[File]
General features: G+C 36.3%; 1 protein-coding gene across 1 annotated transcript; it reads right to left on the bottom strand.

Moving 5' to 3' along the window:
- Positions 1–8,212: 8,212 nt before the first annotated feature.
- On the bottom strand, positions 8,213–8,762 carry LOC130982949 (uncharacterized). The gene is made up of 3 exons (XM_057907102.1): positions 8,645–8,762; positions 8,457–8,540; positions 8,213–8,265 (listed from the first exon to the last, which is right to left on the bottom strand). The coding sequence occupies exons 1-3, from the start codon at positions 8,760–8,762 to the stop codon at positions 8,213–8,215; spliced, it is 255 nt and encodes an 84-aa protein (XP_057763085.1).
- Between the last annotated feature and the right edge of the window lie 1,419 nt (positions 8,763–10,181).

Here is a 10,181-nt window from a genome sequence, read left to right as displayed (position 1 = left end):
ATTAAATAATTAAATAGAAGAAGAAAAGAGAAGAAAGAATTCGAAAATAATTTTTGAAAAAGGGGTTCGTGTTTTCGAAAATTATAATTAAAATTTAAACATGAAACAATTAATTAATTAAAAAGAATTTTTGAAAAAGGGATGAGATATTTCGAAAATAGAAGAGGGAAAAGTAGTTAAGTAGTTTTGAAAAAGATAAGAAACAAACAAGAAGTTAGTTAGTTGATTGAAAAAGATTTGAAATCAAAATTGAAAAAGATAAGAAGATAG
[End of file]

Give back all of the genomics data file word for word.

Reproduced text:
General features: G+C 36.3%; 1 protein-coding gene across 1 annotated transcript; it reads right to left on the bottom strand.

Moving 5' to 3' along the window:
- Positions 1–8,212: 8,212 nt before the first annotated feature.
- On the bottom strand, positions 8,213–8,762 carry LOC130982949 (uncharacterized). The gene is made up of 3 exons (XM_057907102.1): positions 8,645–8,762; positions 8,457–8,540; positions 8,213–8,265 (listed from the first exon to the last, which is right to left on the bottom strand). The coding sequence occupies exons 1-3, from the start codon at positions 8,760–8,762 to the stop codon at positions 8,213–8,215; spliced, it is 255 nt and encodes an 84-aa protein (XP_057763085.1).
- Between the last annotated feature and the right edge of the window lie 1,419 nt (positions 8,763–10,181).

Here is a 10,181-nt window from a genome sequence, read left to right as displayed (position 1 = left end):
ATTAAATAATTAAATAGAAGAAGAAAAGAGAAGAAAGAATTCGAAAATAATTTTTGAAAAAGGGGTTCGTGTTTTCGAAAATTATAATTAAAATTTAAACATGAAACAATTAATTAATTAAAAAGAATTTTTGAAAAAGGGATGAGATATTTCGAAAATAGAAGAGGGAAAAGTAGTTAAGTAGTTTTGAAAAAGATAAGAAACAAACAAGAAGTTAGTTAGTTGATTGAAAAAGATTTGAAATCAAAATTGAAAAAGATAAGAAGATAG